Admittedly, the clothes were desirable and the catwalk, taking place inside the Royal Institute of Architecture, provided an escapism that fashion is renowned for from the reality of everyday life. For 20 minutes, the anxiety of hearing Greta’s forewarnings echo about the alarming speed in which the climate is heading for disaster didn’t matter – all that mattered was how to get my hands on that well-structure blazer with a silk scarf flowing from the breast pocket without having to extend my overdraft and compromise my weekly shop for the next year.

An Interview with Kaitlyn

GARMENT DESIGNER & MANAGER FOR BLUE RINSE

It was post-Toga I concluded that seeing the runways and reading the press releases just wasn’t enough to shed some real light on fashion’s role in the current climate. Instead, I decided to turn to someone championing the cause and that person was Kaitlyn Bullen, garment designer and brand manager for Blue Rinse – an independent vintage clothing company based in Leeds with shops in the north of England, 28 concessions within Arcadia stores, busy pop-up events, a web store and large wholesale department.

Kaitlyn participated in a panel discussion called The Sustainability Debate hosted by Global Fashion Marketplace during London Fashion Week. Chloe: Firstly, can you explain why you are championing sustainability in fashion?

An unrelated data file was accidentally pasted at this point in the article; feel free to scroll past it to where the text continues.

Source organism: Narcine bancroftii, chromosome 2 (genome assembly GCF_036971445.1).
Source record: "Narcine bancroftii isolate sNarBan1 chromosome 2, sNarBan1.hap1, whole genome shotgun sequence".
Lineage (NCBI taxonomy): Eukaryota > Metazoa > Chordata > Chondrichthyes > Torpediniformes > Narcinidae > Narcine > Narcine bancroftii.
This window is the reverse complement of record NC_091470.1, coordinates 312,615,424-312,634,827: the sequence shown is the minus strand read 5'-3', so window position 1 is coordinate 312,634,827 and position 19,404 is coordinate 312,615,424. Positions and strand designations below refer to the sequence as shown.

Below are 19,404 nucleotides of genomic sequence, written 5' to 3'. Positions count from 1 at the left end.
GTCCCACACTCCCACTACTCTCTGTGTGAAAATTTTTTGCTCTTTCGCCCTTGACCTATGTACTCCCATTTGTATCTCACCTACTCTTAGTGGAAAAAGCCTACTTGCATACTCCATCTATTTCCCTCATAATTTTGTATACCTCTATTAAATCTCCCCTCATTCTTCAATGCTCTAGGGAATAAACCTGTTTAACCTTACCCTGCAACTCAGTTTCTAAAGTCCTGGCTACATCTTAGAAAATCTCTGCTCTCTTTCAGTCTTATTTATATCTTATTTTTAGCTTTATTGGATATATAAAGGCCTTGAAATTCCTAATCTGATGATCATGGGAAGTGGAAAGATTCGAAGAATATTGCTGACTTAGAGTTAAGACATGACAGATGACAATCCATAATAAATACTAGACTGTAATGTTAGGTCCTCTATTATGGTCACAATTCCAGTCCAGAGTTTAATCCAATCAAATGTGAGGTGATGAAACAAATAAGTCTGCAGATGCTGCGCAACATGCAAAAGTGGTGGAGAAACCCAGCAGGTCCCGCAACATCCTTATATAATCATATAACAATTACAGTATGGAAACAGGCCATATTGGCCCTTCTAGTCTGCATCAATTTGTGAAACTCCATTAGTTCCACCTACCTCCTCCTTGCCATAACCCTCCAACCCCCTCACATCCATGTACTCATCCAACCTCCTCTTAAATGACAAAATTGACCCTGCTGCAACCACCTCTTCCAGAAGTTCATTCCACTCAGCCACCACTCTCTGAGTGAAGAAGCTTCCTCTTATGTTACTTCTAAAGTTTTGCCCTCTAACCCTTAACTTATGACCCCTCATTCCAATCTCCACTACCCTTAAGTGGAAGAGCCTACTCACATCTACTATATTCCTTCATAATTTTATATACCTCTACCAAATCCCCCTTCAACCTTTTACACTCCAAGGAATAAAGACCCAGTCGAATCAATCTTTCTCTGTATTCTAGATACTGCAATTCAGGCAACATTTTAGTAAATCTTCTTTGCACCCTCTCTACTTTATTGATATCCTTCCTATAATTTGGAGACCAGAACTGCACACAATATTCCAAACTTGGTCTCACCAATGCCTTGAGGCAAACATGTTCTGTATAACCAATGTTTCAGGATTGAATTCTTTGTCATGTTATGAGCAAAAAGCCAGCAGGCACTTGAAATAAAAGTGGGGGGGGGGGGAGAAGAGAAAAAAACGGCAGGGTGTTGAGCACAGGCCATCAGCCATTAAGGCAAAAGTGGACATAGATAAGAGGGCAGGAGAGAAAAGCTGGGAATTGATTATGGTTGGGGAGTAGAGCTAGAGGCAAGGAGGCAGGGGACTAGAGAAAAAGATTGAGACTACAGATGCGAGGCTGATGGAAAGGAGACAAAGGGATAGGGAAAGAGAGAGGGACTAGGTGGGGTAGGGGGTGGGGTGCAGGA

Kaitlyn: My views on sustainability have been shaped by the culture of Blue Rinse – it has always been built into the brand DNA, both from an economic and ethical point of view. Reducing, re-using and recycling just makes good business sense.

It’s interesting for me to work within this culture at Blue Rinse, but also to be exposed to other sides of the fashion industry. I’ve met buyers from high street retailers who want a product at the lowest possible price and in huge volumes. I’ve met craftspeople who hand-sew and hand-dye garments using traditional techniques. Experiencing different aspects of the fashion world has solidified my conviction in sustainability and the need to tackle this issue head on. 

C: What are your thoughts on the current situation of fashion in light of the climate emergency?

K: My thoughts are quite conflicted about this, really. I’m always caught between ideals and the reality of a situation. Ideally, brands would stop pushing this narrative of over consumption, customers would take a thoughtful approach to their purchases, and governments would introduce legislation to safeguard the environment against harmful practices in the fashion industry.

How realistic is it though, for brands to risk dips in sales, for customers to put sustainability ahead of price and emotional reasons for purchasing, and how can government regulations make real change quickly?

C: Do you think in the current climate, designers and brands recognise there is a need for change and are taking enough action?

K: I think most people recognise that there is a need for change and the conversation in the current climate reflects this. Brands and designers are reflecting this more and more in their levels of transparency, supply chains, recycling efforts, and conversations­ they are having with their customers about their environmental impact.